The members of Avenged Sevenfold were well into work on the album of their lives. Then, in an instant, their lives changed. The Rev had died. They hadn’t just lost their drummer. They’d lost a family member – a guy who was best friends with vocalist M. Shadows since second grade in the Orange County town of Huntington Beach, and with guitarist Synyster Gates since fifth grade. The Rev had established himself as one of the most astounding, musical drummers in rock. He was beloved not only by the band, but by their extended family that includes the fans, from the first few locals when Avenged Sevenfold started out more than a decade ago, to the millions who now cherish their albums and have seen their unforgettable concerts worldwide.
Nightmare, the album the band was working on when Jimmy Sullivan died in late December, was already shaping up to be a dark masterpiece, a concept album tracing a journey of madness, despair, and, yes, death. The songs forged all of what Avenged Sevenfold had done before into a visionary prism bringing out new range on one hand and a focused intensity on the other. They already stood as a culmination of the journey from the indie metal-and-beyond 1999 debut Sound the Seventh Trumpet (recorded when the members were each just 18), through the constantly surprising, startlingly boundary-busting City of Evil (2005), and Avenged Sevenfold (2007), which turned these five friends into a global rock force, with all the power of what had become a concert powerhouse (as captured in the 2008 CD/DVD release Live in the LBC & Rough Diamonds). But now real life – and real loss — rendered that almost trivial. Even continuing work on the album seemed impossible, unimportant for Shadows, guitarists Synyster Gates and Zacky Vengeance, and bassist Johnny Christ.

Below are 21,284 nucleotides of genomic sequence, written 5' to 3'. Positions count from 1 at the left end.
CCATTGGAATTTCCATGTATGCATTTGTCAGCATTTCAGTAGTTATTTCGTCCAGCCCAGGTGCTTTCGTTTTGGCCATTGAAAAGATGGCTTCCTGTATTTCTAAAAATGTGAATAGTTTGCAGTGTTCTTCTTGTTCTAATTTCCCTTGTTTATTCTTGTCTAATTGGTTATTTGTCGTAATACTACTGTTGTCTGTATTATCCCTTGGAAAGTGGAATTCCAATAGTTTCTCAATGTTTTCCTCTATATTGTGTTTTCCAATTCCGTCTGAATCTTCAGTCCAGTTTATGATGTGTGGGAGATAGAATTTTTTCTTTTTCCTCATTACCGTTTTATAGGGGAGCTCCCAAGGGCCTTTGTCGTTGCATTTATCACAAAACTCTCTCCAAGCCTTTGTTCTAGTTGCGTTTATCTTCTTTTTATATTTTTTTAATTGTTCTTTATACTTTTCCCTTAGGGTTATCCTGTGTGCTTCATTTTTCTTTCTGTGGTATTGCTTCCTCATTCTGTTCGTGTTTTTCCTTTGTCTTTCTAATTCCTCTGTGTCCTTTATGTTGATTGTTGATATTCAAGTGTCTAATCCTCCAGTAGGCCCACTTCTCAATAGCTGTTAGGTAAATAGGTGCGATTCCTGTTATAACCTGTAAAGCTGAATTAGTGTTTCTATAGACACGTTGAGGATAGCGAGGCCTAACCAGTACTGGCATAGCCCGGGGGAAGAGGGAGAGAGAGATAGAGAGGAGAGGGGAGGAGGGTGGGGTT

“We were going to see if we could write another song or two,” says Shadows of the days following the Rev’s death. “And we couldn’t. We weren’t in the mood for it. Sitting there trying to figure out chord progressions and guitar parts felt ridiculous.”
But soon the band realized that it was impossible for them not to continue, that it would be almost a betrayal of the Rev’s legacy and their love for him. He’d played an integral role in writing and crafting the tracks that had been demoed for the album. And just days before he died, he’d completed his ultimate accomplishment, baring his raw emotions in the song “Fiction” that now seemed to have foretold his own death and assured his friends in no uncertain terms that they had to carry on.
Most of the lyrics were rewritten, drummer Mike Portnoy (of the band Dream Theatre) was brought in to do the Rev’s in-theory inimitable parts, producer Mike Elizondo (Dr. Dre, Eminem, Regina Spektor) stayed on to help everyone rise to the now-transcendent occasion. “Nightmare” (the first single), “Welcome To The Family,” “Buried Alive,” “God Hates Us,” “Victims,” the closing epic “Save Me” – songs completed before and after the tragedy – all plumbed new depths of emotion and meaning. Synyster Gates was moved to write lyrics for the first time, laying bare his grief on “So Far Away.” And Nightmare truly became the album of their lives, the album literally of the Rev’s life and an achievement for the ages documenting the most intense, personal experience these people could imagine.
“It’s about how we were feeling at the time and are still feeling,” Shadows says. “When it first happens it’s much more intense. I realize now that we’re going to have to live with it and it’s never going to go away. The record is a lot different than if we hadn’t opened ourselves up right when it happened. We were more vulnerable and willing to put it out on the line.”